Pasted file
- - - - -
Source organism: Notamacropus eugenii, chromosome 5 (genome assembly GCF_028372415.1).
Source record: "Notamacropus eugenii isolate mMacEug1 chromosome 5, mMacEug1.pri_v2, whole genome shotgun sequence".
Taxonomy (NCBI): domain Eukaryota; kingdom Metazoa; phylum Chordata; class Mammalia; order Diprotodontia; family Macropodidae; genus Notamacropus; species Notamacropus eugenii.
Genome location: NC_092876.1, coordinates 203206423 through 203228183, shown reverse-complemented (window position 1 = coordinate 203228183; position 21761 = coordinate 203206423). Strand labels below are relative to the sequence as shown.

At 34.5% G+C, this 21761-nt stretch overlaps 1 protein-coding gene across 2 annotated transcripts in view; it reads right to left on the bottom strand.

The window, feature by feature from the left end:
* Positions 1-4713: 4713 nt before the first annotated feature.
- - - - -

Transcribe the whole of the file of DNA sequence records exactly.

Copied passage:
Source organism: Notamacropus eugenii, chromosome 5 (genome assembly GCF_028372415.1).
Source record: "Notamacropus eugenii isolate mMacEug1 chromosome 5, mMacEug1.pri_v2, whole genome shotgun sequence".
Taxonomy (NCBI): domain Eukaryota; kingdom Metazoa; phylum Chordata; class Mammalia; order Diprotodontia; family Macropodidae; genus Notamacropus; species Notamacropus eugenii.
Genome location: NC_092876.1, coordinates 203206423 through 203228183, shown reverse-complemented (window position 1 = coordinate 203228183; position 21761 = coordinate 203206423). Strand labels below are relative to the sequence as shown.

At 34.5% G+C, this 21761-nt stretch overlaps 1 protein-coding gene across 2 annotated transcripts in view; it reads right to left on the bottom strand.

The window, feature by feature from the left end:
* Positions 1-4713: 4713 nt before the first annotated feature.